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Weather History Archive

Weather History - July 31st

Local and Regional Events:

July 31, 1966:

A deadly, estimated F3 tornado moved southeast, passing south of Ashley, North Dakota, destroying buildings on five farms with near F4 damage to one farm house. Another tornado with F2 strength occurred north of Long Lake where two adults were killed, and three children were injured as a car was thrown 500 feet from Highway 101. A second estimated F2 tornado moved ENE just south of Aberdeen. A trailer was demolished, killing a man and injuring his wife. Seven airplanes were also had damage. Property damage was estimated at a quarter million dollars. An estimated 90 mph wind gust was also reported northeast of Aberdeen.


July 31, 2008:

In the early morning hours of the 31st, a line of storms originating in North Dakota began to expand and surge southeast into northeast South Dakota. As the storms moved southeast, they started to tap into warmer, more humid air and rapidly evolve into a line of severe thunderstorms. Widespread damage occurred in a broad swath extending from Long Lake in McPherson County all the way into eastern Grant County and southern Big Stone County in Minnesota. The most extensive damage was found along and near US Highway 12 from Aberdeen to Milbank. Several observing stations in the path of this system measured wind speeds ranging from 70 mph to over 115 mph. Estimated wind speeds from damage surveys indicated even stronger winds with peak speeds of 120 mph.

Over fifty communities in northeast South Dakota and the surrounding rural areas received minor to major tree, and structural damage as straight-line winds from 70 to 120 mph raced across the area. Webster and Waubay received the most extensive damage from the storms. Thousands of trees were snapped or uprooted, hundreds of grain bins were damaged or destroyed, hundreds of homes, businesses, and outbuildings were damaged or destroyed along with many power poles and miles of power lines downed. Many mobile homes, campers, and boats were damaged or destroyed along with many road and business signs.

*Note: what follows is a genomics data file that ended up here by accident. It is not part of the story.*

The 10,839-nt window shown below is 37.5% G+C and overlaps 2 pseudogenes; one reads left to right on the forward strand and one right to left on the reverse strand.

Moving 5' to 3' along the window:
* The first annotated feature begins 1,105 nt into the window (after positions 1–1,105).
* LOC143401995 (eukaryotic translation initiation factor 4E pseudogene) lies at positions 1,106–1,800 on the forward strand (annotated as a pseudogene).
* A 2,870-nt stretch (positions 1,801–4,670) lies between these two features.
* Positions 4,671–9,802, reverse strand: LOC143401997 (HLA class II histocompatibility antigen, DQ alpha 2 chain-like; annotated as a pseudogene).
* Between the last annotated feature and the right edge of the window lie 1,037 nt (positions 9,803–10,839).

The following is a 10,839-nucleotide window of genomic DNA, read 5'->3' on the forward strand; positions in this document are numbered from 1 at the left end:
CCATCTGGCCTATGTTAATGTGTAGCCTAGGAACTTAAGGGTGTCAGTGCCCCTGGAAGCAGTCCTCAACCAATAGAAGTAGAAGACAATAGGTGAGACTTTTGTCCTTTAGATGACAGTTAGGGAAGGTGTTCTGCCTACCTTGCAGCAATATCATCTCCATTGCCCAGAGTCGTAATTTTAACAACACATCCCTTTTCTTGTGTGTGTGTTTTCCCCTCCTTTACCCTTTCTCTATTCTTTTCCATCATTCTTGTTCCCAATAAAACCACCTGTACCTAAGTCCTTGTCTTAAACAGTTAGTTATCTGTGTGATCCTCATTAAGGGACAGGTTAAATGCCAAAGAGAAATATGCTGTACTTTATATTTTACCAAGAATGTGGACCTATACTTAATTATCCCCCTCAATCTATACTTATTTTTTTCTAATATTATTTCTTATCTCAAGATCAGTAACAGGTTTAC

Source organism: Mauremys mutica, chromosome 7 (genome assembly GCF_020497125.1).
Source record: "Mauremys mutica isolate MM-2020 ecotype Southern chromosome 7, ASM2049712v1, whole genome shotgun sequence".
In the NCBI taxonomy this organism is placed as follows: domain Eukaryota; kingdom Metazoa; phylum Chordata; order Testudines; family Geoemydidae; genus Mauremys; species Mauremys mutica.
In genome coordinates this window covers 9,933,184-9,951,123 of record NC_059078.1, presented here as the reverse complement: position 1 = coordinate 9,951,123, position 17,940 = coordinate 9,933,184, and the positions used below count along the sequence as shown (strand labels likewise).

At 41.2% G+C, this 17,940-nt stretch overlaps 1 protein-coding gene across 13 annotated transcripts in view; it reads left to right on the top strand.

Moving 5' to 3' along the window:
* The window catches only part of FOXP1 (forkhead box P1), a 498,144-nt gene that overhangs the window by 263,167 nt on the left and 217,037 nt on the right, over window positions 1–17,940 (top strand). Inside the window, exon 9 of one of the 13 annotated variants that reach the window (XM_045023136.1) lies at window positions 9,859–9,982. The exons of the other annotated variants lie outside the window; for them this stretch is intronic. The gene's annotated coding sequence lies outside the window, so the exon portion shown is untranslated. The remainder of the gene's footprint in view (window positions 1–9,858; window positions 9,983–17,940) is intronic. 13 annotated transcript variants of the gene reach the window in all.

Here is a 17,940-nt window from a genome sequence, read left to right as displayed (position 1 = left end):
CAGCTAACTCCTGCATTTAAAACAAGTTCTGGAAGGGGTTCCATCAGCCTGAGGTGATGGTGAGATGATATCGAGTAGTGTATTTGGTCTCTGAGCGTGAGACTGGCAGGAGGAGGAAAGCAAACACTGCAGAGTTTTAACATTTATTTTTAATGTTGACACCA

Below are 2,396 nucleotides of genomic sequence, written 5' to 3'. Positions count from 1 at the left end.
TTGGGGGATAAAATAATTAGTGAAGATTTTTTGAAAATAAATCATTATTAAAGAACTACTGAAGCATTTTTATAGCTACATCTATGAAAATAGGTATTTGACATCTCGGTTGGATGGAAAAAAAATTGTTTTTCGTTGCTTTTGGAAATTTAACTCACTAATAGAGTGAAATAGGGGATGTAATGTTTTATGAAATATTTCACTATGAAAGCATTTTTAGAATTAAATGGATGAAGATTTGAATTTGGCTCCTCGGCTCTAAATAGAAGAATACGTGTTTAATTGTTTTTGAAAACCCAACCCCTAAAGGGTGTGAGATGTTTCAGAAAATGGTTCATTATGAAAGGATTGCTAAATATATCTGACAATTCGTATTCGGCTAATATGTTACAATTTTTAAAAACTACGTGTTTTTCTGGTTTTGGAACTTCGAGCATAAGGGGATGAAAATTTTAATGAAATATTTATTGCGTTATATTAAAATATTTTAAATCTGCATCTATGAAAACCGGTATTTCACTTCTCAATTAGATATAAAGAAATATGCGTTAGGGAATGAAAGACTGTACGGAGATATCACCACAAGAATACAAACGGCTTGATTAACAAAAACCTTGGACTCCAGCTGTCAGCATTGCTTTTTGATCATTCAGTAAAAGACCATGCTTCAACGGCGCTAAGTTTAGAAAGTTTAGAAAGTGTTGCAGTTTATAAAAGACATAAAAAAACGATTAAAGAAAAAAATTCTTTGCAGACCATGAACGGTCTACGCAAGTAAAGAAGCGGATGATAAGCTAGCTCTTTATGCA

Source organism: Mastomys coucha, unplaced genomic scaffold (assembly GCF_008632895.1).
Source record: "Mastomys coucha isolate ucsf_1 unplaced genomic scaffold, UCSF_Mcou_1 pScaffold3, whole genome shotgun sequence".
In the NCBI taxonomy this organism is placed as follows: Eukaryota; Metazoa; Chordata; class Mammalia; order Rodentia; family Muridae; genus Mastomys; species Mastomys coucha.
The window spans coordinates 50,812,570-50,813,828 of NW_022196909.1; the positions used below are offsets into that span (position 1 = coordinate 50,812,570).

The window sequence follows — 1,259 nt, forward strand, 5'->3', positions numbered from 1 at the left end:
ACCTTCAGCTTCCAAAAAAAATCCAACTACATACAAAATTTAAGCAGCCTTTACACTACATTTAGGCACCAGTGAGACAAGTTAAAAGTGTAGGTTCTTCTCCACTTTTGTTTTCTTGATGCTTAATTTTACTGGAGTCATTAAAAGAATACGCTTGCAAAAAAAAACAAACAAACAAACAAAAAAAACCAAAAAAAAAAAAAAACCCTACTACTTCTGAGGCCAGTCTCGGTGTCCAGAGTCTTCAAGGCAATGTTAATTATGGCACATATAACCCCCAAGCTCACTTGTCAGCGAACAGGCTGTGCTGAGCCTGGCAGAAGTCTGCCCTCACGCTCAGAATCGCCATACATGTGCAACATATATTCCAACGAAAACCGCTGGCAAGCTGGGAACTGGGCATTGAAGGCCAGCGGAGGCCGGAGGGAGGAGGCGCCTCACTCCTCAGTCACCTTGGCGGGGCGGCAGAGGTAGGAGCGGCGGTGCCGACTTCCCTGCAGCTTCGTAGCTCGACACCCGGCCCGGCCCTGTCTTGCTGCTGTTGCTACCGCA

Fallen trees also damaged countless homes, vehicles, and campers. Thousands of acres of crops were also damaged or destroyed by the winds and hail. The most significant crop damage occurred in the Roslyn, Grenville, Eden, and Pickerel Lake areas in Marshall and Day counties. Many acres of corn were blown down and not able to come back. The large hail combined with the strong winds also broke out many windows in homes and vehicles along with damaging the siding on houses. Thousands of people were left without power for up to several days. Large hay bales were moved up to 700 yards by the high winds. A semi was overturned on Highway 12 near Webster, injuring the driver. Near Milbank on Highway 12, two other semis were blown off the road resulting in injuries to both drivers. A State Forestry Specialist said it was one of the worst tree damage events he has ever seen in the Webster area. A fifty-eight-year-old man died two miles north of Waubay during the cleanup after the storms when he was pinned between a backhoe and a tree.


U.S.A and Global Events for July 31st:

1715: Spanish treasure ships, returning from the New World to Spain, encountered a hurricane during the early morning hours on this day. Eleven of the twelve ships were lost near present-day Vero Beach, Florida. Click HERE for more information from the History Channel.


1949: Lightning struck a baseball field at Baker, Florida during a game. The shortstop and third baseman were killed instantly.


1987: The second deadliest tornado in Canadian history occurred in Edmonton, Alberta. An F4 tornado killed 27 people, injured over 300, and caused a quarter of a billion dollars in damage. Click HERE for more information.


1997: South Pole, Antarctica recorded their coldest July ever. The average temperature of -86.8 degrees broke the previous record of -83.6 degrees set in July 1965. Click HERE for a live camera from the South Pole Observatory.


Click HERE for more This Day in Weather History from the Southeast Regional Climate Center.